26 March 2017

“As the Minister for Justice has said, the revelations about Garda breathalysing statistics and the wrongful summoning and conviction of 14,700 people are ‘appalling’ and ‘staggering’.

“Those words should mean something, and have consequences.

“The statement yesterday from the Garda Commissioner told us what she is doing now, but failed to adequately explain why it happened. She accepted that this was more than a systems failure. She said that this is about ethics, it’s about supervision, most of all it’s about trust.

“The buck stops with the Commissioner. There must be an acceptance of responsibility, and a consequent action of accountability.

“The administration of justice and the application of the rule of law goes to the heart of our democracy and the trust the people place in our police force. Our police and our people must also have confidence in those who run the force.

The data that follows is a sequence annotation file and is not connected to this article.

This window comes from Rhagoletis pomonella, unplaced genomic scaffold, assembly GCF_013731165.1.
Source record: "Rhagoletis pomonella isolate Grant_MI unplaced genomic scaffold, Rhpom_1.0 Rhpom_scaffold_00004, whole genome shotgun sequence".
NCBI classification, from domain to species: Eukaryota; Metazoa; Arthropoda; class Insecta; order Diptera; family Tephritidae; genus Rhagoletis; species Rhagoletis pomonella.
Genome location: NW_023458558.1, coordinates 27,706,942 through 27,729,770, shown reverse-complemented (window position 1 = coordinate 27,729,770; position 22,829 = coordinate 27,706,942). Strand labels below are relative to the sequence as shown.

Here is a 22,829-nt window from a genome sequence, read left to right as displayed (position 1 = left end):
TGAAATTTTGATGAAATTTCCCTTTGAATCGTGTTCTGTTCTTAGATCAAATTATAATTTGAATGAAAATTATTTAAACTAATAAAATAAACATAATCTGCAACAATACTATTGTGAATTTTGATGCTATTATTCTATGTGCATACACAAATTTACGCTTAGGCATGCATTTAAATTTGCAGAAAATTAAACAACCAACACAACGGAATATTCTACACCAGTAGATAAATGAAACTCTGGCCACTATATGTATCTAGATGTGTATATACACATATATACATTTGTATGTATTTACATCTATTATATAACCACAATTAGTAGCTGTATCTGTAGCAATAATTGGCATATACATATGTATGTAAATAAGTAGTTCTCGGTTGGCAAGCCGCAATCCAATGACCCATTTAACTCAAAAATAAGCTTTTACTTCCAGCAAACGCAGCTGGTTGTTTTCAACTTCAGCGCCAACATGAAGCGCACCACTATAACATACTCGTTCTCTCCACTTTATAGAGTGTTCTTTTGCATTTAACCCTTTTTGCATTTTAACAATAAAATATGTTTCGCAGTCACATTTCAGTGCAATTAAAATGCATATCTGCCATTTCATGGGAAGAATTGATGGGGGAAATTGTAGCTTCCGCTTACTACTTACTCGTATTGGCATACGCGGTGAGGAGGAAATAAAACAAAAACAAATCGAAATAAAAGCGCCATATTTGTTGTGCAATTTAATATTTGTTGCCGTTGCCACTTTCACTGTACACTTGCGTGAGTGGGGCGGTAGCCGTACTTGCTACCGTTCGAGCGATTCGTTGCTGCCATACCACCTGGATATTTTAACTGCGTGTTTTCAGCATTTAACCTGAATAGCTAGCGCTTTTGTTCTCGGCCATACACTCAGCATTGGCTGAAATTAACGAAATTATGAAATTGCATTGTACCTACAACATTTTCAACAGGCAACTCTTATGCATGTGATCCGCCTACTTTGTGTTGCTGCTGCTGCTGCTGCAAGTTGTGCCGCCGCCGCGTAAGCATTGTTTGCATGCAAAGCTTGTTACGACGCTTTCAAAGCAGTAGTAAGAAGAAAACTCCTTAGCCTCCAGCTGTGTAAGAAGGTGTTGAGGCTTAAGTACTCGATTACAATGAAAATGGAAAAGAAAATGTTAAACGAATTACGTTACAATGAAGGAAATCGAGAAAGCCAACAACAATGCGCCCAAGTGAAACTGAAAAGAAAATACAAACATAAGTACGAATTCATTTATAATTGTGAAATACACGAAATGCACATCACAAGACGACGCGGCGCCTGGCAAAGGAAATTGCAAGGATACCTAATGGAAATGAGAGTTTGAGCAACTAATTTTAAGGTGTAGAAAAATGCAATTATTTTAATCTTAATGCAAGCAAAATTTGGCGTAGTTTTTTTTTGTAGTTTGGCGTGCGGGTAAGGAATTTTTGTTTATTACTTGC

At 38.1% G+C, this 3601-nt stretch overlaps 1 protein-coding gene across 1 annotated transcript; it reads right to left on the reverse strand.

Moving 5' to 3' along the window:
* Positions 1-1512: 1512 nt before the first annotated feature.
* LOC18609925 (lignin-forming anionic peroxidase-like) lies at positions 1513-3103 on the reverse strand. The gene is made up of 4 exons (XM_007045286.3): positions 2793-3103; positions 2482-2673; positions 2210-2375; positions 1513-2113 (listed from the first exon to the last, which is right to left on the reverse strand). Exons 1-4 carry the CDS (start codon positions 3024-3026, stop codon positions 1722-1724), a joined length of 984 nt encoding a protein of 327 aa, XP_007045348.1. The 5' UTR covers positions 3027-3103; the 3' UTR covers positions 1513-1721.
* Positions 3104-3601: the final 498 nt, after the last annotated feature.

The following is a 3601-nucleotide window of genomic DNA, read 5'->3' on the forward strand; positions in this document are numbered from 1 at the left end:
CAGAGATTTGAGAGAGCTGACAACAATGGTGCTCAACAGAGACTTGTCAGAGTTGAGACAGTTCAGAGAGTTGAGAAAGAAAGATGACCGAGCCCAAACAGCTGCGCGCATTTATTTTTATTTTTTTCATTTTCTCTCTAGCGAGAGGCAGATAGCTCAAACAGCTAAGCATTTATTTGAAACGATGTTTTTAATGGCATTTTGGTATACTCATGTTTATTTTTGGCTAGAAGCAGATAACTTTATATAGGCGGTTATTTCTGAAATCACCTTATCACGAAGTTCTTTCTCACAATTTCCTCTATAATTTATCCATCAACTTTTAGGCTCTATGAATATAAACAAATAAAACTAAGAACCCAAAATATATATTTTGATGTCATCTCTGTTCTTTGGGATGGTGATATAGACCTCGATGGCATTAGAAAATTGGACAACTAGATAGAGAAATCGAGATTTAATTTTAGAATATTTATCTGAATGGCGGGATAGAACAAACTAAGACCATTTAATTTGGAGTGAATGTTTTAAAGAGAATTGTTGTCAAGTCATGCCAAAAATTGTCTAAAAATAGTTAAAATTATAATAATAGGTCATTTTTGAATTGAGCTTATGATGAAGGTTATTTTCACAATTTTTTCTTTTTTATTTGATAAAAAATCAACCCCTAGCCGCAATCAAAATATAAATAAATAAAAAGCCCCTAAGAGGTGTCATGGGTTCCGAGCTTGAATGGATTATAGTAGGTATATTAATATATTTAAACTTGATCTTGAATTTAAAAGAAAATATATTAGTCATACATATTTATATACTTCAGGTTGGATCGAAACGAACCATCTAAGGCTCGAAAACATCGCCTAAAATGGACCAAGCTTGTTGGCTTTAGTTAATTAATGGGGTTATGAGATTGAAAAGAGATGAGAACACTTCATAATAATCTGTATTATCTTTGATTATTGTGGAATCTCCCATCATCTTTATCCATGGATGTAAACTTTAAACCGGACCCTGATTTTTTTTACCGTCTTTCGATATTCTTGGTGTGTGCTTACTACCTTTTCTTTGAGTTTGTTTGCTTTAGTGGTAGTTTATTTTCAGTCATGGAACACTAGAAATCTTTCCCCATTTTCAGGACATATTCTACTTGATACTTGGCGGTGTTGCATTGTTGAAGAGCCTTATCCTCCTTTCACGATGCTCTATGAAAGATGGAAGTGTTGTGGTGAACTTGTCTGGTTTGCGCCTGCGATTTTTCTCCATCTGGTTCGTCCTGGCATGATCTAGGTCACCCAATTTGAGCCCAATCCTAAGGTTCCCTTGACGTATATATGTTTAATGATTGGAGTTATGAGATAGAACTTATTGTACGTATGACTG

“This is not the first time that Garda statistics have been shown to be wrong or misleading. The CSO in September 2016 called into question the reliability of crime data. The Garda Commissioner has also said ‘it is inevitable that we will identify more examples of bad practice.’

“It is clear that Garda management is not fit for purpose and that root and branch change is now needed within An Garda Siochána. Policing is at the core of a democratic society and the maintenance of the rule of law. We cannot function for long without full confidence in our policing system.

“We have now reached the point when clear and transparent changes need to be made in the management of An Garda Síochána. This must involve more than any one individual being replaced.

“The lack of understanding from Government of the seriousness of these matters beggars belief.”


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